It was a little congested at the start, and I really did not want to go out too fast, so I think I may have gone out a bit too slowly. I got to the first mile marker at 10-minutes-and-something, and the 4:00 pace group was far enough ahead that I only got glimpses of them on long straight parts of the course since I ran about a minute slower than the required pace and they started right on the front edge of the B corral. After the first mile and a half, I set a goal of running down the 4:00 pace group and it was harder than I thought.
Kristen and I had done all of our long runs using the Galloway system: which is basically, "run some, walk some". Usually we ran for 15 minutes and walked for 1, but at the marathon, we decided to run between aid stations and walk the aid stations. The stations were spaced somewhat irregularly, and we certainly never walked for a full minute, but we did walk each one, at least until the very last station or two when the end was in sight. But the pace group ran at almost a constant speed, and although I made definite progress on catching up between aid stations, the walking let them get ahead again, so progress was slow. But I decided it was more important to keep up the system than to blow it trying to catch the pace group.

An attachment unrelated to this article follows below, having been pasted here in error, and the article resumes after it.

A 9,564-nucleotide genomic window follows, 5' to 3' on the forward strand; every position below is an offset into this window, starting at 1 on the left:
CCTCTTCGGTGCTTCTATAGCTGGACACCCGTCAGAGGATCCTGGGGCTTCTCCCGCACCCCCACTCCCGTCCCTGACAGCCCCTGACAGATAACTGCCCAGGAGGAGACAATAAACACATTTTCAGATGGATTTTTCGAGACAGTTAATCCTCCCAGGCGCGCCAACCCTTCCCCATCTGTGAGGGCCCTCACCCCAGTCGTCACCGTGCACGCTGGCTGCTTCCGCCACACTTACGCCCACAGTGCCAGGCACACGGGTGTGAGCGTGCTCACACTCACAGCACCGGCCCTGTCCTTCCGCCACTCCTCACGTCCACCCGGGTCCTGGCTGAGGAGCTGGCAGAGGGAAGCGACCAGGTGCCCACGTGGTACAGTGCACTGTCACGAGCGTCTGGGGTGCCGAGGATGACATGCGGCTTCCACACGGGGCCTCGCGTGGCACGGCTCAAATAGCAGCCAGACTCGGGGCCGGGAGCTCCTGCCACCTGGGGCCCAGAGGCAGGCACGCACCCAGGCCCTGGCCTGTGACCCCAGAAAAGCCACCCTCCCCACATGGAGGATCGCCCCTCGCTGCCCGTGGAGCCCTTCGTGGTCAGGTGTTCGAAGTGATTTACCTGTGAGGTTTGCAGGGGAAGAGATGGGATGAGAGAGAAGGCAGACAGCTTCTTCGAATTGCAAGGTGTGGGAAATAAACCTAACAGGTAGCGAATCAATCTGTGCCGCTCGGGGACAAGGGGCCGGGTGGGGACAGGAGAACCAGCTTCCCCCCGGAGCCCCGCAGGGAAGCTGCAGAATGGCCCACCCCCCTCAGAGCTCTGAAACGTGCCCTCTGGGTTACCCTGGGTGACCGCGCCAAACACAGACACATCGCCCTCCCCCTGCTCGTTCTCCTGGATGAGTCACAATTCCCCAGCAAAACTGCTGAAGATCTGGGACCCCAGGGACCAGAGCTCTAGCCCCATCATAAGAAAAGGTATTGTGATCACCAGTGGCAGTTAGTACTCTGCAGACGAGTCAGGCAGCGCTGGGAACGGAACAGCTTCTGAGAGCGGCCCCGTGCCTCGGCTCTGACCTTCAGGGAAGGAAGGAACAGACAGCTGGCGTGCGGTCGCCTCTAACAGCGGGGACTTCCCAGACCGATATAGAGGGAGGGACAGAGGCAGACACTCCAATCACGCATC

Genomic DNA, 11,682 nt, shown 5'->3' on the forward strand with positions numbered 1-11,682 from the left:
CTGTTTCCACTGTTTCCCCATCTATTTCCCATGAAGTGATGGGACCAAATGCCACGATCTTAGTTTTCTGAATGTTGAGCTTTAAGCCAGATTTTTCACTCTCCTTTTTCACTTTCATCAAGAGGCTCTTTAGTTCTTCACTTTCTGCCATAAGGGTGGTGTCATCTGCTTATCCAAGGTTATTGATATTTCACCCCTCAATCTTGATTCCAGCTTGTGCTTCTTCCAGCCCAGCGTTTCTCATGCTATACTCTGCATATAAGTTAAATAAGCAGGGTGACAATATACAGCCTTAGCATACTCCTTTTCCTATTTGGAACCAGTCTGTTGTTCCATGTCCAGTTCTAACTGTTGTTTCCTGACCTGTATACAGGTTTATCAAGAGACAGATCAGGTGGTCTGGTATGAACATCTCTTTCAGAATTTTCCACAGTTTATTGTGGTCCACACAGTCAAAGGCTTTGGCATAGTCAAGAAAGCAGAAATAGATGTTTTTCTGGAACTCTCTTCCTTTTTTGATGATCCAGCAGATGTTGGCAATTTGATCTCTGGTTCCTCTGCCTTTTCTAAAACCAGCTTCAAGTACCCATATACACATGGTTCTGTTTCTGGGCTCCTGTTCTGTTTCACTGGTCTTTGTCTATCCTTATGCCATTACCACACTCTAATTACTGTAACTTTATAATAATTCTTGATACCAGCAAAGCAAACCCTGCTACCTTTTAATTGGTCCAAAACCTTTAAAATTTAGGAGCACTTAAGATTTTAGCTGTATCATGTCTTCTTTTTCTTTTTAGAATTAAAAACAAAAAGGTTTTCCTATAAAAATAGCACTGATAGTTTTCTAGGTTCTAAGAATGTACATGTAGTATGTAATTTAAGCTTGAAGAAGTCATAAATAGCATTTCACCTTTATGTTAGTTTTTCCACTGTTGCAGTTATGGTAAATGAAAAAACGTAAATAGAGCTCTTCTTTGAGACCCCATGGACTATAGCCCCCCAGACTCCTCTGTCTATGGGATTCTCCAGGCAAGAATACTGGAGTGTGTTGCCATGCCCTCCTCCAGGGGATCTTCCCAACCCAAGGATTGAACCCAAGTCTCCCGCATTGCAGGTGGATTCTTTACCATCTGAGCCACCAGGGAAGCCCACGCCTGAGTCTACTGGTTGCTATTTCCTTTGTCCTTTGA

It turns out Kristen had started a few seconds behind me and caught me at about mile 3, and we ran/walked together for most of the rest of the race. We had agreed that it was "every man for himself", but as long as we were both comfortable with the pace, we might as well stick together. We seem to be very well matched on our training runs, so running together was probably a good idea.